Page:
What's my point in bringing these seemingly arcane technicals to your attention?  I believe gold has become the indicator that will tell us whether the reflation trade is finally making it's long awaited debut.  The fact that gold and oil are highly correlated can assist us in solving the riddle of the reflation trade and the strength of the global economic recovery.  Gold and oil must inevitably move in the same direction.  Either a strengthening global recovery is going to create more demand and push oil higher which, in turn, will drag the yellow metal higher, or gold will resume its slide to my target of 1050 - 900 and take oil with it.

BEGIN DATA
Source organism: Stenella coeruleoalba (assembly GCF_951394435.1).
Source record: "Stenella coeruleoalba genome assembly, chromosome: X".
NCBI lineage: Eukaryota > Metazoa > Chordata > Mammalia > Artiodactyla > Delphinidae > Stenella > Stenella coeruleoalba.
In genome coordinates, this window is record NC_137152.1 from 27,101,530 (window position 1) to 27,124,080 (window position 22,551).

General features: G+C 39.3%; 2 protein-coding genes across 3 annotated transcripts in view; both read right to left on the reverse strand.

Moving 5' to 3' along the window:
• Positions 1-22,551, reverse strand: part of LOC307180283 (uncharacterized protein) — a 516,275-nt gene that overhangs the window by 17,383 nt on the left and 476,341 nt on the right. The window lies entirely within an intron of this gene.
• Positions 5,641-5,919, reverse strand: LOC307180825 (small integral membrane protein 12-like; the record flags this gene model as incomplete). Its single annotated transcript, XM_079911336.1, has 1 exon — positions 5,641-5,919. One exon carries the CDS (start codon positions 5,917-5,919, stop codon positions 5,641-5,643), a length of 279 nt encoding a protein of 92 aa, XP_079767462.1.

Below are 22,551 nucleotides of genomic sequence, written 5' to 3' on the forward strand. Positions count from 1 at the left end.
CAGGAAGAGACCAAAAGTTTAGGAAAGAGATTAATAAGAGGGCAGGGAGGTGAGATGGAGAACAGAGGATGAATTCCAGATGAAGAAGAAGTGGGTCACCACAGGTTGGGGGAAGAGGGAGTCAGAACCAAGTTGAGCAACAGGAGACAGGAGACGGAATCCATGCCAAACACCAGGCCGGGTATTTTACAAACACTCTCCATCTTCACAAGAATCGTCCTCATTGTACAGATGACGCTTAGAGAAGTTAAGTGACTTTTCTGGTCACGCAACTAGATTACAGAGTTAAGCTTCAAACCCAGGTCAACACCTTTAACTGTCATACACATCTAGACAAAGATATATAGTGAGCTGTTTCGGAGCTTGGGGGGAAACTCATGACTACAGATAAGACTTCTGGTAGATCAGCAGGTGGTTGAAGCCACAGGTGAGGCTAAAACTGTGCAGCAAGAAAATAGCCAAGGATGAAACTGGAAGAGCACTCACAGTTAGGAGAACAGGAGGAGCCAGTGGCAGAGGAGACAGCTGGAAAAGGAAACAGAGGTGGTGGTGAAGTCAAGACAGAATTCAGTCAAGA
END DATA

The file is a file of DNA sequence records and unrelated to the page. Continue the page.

Here's the second chart which I believe was the biggest news this week:

(click on chart for larger image)

This is a daily line chart of the Baltic Dry index going back to the dark days of 2008.  The Baltic Dry Index (BDI) provides an assessment of the price of moving major raw materials by sea.  In 2008 it was watched very closely and was a concurrent indicator of the seriously deteriorating global economic conditions (left side of chart).  It seemed to recover quickly in 2009 and 2010 but then started a volatile descent to a February, 2012 bottom.  Interestingly, it presaged the ultimate low in Treasury yields in July, 2012.  Since that time it has been trapped under Fibonacci resistance.  Part of the slide had to do with an oversupply of shipping tonnage that had started to be built in 2007 as a result of the then economic boom.  But the index surged through Fibonacci resistance just this week.  And the move higher was remarkable.